On Tuesday, Biden sought to take the initiative and declared inflation “the No. 1 problem facing families today” and “my top domestic priority.”
Previous signs that U.S. inflation might be peaking didn’t last. Price increases decelerated last August and September, suggesting at the time that higher inflation might be temporary, as many economists — and officials at the Fed — had suggested. But prices shot up again in October, prompting Fed Chair Jerome Powell to start shifting policy toward higher rates.
Wednesday's figures will keep the Fed on track to implement what may become its fastest series of interest rate increases in 33 years, economists said. Last week, the central bank raised its benchmark short-term rate by a half-point, its steepest increase in two decades. And Powell signaled that more such sharp rate hikes are coming.
The Powell Fed is seeking to pull off the notoriously difficult — and risky — task of cooling the economy enough to slow inflation without causing a recession. Economists say such an outcome is possible but unlikely with inflation this high.
One of the Fed's concerns is that Americans might start to expect chronically high inflation, which can make rising prices harder to bring under control because such expectations can be self-fulfilling. If Americans expect costs to rise, they will likely demand higher pay. Those higher labor costs, in turn, can force companies to charge more, thereby heightening inflation.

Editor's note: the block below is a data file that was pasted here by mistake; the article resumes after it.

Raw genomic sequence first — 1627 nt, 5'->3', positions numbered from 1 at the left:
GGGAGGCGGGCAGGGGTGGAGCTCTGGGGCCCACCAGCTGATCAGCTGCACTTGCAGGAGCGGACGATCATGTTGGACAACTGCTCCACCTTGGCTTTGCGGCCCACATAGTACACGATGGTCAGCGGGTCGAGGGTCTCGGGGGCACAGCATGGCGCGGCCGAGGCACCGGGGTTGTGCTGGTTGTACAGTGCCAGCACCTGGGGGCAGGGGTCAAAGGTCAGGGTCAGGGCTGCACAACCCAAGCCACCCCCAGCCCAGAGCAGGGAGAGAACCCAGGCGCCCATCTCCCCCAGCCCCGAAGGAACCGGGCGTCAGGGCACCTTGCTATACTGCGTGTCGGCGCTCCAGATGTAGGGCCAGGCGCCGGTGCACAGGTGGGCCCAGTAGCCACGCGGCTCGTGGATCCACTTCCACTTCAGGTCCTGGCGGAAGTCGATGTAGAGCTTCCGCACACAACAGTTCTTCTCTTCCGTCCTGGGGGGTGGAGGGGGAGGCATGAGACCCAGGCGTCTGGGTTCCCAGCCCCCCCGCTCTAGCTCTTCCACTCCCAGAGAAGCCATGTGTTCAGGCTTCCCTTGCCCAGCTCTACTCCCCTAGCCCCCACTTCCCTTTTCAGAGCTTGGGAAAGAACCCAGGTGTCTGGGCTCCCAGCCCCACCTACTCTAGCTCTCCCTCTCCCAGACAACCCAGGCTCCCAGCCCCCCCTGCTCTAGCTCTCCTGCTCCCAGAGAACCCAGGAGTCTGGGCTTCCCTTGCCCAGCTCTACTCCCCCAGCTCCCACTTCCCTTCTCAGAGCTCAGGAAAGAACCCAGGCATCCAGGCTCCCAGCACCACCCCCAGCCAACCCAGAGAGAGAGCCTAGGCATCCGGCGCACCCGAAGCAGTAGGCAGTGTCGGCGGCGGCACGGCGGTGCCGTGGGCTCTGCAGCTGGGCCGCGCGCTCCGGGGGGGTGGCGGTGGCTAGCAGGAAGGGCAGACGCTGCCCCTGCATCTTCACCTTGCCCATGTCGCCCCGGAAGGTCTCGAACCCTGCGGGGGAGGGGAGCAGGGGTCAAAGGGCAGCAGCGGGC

So far, measures of longer-term inflation expectations have stayed largely in check even as prices have soared. Still, some people are starting to push for higher wages as prices rise.
“We haven’t had raises yet based on inflation, and we think we should because now inflation is so high,” Rochelle Guillou, 26, said, referring to her and her friend Hannah Lerman, who work at a startup in Boston.
Lerman, 25, said she thinks the cost of everything from food to online delivery services to clothes is on the way up.
“Rent is a huge issue," she said. "They’re actually trying to sell my building right now, so we know our rent is going to go up. We don’t even know how much but yeah, rent is going crazy.”
AP Writers Anne D'Innocenzio in New York and Steve LeBlanc in Boston contributed to this report.